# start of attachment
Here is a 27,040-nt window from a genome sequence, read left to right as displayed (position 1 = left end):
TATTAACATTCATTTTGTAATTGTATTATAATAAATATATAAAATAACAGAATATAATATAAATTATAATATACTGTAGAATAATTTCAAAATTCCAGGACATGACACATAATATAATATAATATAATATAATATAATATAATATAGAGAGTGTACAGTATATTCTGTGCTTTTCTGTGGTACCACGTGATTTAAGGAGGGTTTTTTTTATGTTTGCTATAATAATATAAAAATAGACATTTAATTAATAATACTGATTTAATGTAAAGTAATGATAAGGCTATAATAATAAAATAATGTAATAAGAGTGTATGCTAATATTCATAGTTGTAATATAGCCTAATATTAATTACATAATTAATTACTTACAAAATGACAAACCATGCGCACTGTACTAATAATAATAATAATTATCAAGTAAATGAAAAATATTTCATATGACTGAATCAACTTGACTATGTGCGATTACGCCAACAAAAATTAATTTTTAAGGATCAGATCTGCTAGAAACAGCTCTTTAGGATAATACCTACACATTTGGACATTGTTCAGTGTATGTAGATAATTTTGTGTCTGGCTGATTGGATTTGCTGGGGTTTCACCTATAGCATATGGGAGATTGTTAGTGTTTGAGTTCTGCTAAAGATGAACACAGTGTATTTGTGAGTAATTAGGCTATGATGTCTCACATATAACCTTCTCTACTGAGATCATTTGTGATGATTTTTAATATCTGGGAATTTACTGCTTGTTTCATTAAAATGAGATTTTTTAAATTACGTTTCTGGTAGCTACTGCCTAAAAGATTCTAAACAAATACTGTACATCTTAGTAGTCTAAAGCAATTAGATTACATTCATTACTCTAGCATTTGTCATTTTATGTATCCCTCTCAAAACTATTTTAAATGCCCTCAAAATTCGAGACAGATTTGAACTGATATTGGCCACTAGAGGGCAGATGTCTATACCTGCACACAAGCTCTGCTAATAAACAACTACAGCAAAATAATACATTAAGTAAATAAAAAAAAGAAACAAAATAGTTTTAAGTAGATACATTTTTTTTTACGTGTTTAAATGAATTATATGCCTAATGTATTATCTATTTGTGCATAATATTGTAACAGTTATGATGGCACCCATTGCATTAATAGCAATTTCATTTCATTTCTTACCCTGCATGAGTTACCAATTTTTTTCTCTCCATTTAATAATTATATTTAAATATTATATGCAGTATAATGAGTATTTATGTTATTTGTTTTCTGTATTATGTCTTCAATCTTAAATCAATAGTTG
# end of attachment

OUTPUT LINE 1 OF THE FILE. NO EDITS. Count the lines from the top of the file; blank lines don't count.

Here is a 27,040-nt window from a genome sequence, read left to right as displayed (position 1 = left end):